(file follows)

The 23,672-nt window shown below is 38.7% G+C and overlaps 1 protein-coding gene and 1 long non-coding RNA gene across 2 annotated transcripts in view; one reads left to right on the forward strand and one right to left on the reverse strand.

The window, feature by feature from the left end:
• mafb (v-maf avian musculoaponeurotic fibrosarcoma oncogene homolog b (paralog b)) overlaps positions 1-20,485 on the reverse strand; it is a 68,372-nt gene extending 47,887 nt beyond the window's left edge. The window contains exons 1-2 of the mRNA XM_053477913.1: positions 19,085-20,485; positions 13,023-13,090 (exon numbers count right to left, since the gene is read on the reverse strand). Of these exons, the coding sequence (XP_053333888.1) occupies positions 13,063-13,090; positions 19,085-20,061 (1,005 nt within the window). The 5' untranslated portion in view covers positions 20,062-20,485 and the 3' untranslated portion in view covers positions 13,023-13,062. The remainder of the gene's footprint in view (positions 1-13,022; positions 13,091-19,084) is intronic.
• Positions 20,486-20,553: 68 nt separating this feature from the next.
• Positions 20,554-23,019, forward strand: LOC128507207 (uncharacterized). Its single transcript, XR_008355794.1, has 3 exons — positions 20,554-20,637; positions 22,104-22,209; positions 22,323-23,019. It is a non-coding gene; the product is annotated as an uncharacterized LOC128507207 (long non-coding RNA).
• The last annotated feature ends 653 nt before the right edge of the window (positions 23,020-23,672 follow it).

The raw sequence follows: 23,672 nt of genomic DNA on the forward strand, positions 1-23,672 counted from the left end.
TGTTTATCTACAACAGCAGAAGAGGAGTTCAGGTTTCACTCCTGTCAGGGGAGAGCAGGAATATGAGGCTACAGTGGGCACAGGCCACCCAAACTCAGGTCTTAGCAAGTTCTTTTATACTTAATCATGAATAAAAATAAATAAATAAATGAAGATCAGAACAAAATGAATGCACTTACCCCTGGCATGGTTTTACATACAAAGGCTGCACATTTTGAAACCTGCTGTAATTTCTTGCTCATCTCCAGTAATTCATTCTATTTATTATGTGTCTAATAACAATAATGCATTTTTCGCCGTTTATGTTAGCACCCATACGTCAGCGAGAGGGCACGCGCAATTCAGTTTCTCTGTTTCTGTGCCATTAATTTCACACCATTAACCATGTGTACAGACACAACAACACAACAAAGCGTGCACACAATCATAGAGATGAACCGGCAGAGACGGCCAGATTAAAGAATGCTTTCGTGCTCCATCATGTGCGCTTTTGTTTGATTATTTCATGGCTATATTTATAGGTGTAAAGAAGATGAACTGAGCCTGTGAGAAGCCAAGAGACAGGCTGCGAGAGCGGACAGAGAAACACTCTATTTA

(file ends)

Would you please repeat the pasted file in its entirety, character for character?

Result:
The 23,672-nt window shown below is 38.7% G+C and overlaps 1 protein-coding gene and 1 long non-coding RNA gene across 2 annotated transcripts in view; one reads left to right on the forward strand and one right to left on the reverse strand.

The window, feature by feature from the left end:
• mafb (v-maf avian musculoaponeurotic fibrosarcoma oncogene homolog b (paralog b)) overlaps positions 1-20,485 on the reverse strand; it is a 68,372-nt gene extending 47,887 nt beyond the window's left edge. The window contains exons 1-2 of the mRNA XM_053477913.1: positions 19,085-20,485; positions 13,023-13,090 (exon numbers count right to left, since the gene is read on the reverse strand). Of these exons, the coding sequence (XP_053333888.1) occupies positions 13,063-13,090; positions 19,085-20,061 (1,005 nt within the window). The 5' untranslated portion in view covers positions 20,062-20,485 and the 3' untranslated portion in view covers positions 13,023-13,062. The remainder of the gene's footprint in view (positions 1-13,022; positions 13,091-19,084) is intronic.
• Positions 20,486-20,553: 68 nt separating this feature from the next.
• Positions 20,554-23,019, forward strand: LOC128507207 (uncharacterized). Its single transcript, XR_008355794.1, has 3 exons — positions 20,554-20,637; positions 22,104-22,209; positions 22,323-23,019. It is a non-coding gene; the product is annotated as an uncharacterized LOC128507207 (long non-coding RNA).
• The last annotated feature ends 653 nt before the right edge of the window (positions 23,020-23,672 follow it).

The raw sequence follows: 23,672 nt of genomic DNA on the forward strand, positions 1-23,672 counted from the left end.
TGTTTATCTACAACAGCAGAAGAGGAGTTCAGGTTTCACTCCTGTCAGGGGAGAGCAGGAATATGAGGCTACAGTGGGCACAGGCCACCCAAACTCAGGTCTTAGCAAGTTCTTTTATACTTAATCATGAATAAAAATAAATAAATAAATGAAGATCAGAACAAAATGAATGCACTTACCCCTGGCATGGTTTTACATACAAAGGCTGCACATTTTGAAACCTGCTGTAATTTCTTGCTCATCTCCAGTAATTCATTCTATTTATTATGTGTCTAATAACAATAATGCATTTTTCGCCGTTTATGTTAGCACCCATACGTCAGCGAGAGGGCACGCGCAATTCAGTTTCTCTGTTTCTGTGCCATTAATTTCACACCATTAACCATGTGTACAGACACAACAACACAACAAAGCGTGCACACAATCATAGAGATGAACCGGCAGAGACGGCCAGATTAAAGAATGCTTTCGTGCTCCATCATGTGCGCTTTTGTTTGATTATTTCATGGCTATATTTATAGGTGTAAAGAAGATGAACTGAGCCTGTGAGAAGCCAAGAGACAGGCTGCGAGAGCGGACAGAGAAACACTCTATTTA